House sales are almost 40% lower than five years ago at the peak of the boom, says the latest housing market survey from the Royal Institution of Chartered Surveyors.
During May, the average number of completed sales per surveyor was 15.6. This represents almost a 40% drop from May 2007’s figure of 25.4 and goes some way to illustrating the extent to which market activity has fallen in recent years.
RICS says that because transactions are down and affordable mortgage finance is harder to come by, homes are taking considerably longer to sell.
During the three months to May, surveyors sold 23.1% of the homes on their books – a significant fall from the same period in 2007, which was at 40.9%.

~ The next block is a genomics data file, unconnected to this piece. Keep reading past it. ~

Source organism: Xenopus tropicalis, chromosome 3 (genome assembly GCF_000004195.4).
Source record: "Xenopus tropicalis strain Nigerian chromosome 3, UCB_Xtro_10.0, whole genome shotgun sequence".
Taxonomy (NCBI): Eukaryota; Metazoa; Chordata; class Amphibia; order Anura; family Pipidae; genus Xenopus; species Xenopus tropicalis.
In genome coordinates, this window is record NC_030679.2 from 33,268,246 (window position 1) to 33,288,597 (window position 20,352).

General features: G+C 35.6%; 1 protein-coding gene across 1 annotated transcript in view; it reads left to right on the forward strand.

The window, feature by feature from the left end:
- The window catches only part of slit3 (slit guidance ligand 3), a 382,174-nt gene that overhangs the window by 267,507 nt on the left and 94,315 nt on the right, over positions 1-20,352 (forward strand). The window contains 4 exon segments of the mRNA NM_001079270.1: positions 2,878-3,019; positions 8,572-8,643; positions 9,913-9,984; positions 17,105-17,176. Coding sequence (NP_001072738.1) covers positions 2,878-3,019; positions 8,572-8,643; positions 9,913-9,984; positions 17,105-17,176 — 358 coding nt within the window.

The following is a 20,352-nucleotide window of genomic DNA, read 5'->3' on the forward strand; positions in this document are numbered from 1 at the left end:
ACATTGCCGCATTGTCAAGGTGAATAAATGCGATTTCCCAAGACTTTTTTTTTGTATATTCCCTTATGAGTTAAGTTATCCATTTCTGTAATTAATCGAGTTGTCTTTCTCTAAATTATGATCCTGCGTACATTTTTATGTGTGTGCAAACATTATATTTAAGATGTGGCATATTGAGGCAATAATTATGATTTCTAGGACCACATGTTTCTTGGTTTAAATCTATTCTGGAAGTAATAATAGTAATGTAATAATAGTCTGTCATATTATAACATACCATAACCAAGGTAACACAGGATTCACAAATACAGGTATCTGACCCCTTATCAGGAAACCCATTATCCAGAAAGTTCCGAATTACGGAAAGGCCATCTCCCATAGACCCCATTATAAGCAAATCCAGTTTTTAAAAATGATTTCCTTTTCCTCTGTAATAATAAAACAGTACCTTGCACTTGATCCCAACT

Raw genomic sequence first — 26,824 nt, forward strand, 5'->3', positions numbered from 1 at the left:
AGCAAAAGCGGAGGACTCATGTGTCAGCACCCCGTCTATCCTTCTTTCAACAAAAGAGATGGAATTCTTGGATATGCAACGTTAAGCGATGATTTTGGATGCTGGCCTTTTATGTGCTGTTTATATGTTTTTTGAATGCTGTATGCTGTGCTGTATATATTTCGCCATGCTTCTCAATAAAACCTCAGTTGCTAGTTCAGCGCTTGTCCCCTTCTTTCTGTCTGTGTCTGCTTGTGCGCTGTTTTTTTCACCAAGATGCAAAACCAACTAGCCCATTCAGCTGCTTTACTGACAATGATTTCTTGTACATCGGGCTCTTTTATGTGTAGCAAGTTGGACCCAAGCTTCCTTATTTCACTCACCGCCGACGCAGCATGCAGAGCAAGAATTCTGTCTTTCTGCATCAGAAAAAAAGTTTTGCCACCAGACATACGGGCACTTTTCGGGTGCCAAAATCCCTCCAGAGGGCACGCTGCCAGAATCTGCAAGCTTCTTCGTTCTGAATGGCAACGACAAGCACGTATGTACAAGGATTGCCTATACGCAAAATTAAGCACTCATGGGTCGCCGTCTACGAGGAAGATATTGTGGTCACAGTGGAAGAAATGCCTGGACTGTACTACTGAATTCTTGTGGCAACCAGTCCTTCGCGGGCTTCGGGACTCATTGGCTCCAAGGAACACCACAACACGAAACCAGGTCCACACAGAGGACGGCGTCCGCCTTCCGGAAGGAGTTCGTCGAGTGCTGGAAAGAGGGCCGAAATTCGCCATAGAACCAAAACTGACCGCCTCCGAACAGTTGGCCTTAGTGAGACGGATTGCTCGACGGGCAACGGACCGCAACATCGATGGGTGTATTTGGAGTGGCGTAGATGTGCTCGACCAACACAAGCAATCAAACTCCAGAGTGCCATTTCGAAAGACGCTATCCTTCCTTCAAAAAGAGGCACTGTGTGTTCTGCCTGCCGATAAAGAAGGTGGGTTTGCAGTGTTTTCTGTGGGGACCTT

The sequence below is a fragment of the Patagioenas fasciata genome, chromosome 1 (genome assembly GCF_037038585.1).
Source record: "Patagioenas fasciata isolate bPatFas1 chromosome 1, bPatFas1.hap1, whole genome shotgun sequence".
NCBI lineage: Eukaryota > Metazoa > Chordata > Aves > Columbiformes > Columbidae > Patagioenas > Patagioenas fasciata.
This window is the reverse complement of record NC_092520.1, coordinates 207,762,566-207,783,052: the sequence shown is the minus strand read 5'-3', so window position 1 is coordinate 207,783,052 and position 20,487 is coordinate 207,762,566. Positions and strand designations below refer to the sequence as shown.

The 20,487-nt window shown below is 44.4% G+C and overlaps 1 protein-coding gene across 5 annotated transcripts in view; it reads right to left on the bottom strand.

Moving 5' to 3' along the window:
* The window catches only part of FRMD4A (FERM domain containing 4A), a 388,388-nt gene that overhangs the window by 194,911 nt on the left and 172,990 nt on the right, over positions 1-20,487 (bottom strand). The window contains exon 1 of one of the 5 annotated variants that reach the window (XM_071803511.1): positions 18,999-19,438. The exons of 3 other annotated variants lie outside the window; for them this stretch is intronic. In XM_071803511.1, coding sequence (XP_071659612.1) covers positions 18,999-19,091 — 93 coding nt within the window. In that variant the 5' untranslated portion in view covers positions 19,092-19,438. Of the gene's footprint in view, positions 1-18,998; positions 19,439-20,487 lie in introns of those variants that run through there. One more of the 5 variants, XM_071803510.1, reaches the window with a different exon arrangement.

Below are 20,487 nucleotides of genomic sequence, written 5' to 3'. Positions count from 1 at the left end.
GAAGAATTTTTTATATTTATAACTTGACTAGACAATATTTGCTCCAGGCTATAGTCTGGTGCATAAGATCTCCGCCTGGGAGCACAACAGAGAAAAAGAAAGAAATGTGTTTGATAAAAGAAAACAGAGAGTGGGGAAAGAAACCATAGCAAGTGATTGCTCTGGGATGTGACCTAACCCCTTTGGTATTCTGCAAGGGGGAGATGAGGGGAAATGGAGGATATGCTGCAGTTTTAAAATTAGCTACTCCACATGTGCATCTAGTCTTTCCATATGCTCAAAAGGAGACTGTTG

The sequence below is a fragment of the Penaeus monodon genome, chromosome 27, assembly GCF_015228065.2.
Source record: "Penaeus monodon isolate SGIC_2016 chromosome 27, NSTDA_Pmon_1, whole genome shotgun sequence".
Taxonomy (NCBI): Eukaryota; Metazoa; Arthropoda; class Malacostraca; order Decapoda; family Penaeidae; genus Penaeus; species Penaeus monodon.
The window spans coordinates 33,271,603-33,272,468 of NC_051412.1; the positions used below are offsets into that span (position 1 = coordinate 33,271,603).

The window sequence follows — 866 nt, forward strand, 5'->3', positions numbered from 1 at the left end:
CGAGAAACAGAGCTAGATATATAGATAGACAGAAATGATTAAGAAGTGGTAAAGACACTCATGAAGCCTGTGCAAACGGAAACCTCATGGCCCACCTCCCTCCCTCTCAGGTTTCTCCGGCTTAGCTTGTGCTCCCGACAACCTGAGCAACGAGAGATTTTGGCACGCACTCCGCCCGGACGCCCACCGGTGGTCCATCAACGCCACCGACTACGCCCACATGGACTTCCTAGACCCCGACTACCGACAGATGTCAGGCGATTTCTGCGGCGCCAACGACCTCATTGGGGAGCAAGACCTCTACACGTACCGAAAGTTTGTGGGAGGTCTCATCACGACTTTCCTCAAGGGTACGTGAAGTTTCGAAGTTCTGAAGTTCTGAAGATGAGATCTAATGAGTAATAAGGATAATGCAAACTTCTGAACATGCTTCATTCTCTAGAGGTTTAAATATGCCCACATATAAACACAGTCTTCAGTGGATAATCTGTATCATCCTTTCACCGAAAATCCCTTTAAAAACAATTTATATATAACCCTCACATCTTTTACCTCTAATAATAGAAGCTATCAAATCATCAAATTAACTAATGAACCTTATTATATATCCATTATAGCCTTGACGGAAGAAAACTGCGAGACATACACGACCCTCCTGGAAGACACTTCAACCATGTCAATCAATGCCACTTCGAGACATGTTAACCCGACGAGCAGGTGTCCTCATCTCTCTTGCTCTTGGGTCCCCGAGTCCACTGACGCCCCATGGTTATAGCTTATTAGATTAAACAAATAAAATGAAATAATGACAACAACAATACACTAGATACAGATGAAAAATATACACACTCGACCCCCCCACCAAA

Chartered surveyors expect transaction levels to see a slight upturn over the coming three months, with a net balance of 9% more respondents predicting rises, while expectations for future prices remain squarely in negative territory.
Peter Bolton King, housing specialist at RICS, says: “It’s no surprise to see such a sizeable drop in transactions since the market peak in 2007. Ongoing economic instability in the UK and overseas has continued to undermine consumer confidence, and the reluctance of banks to offer affordable mortgages has created a stagnant market.
“In spite of this, stability is gradually returning to the market and surveyors expect transaction levels to increase over the coming months, even if prices continue to dip across most of the country.”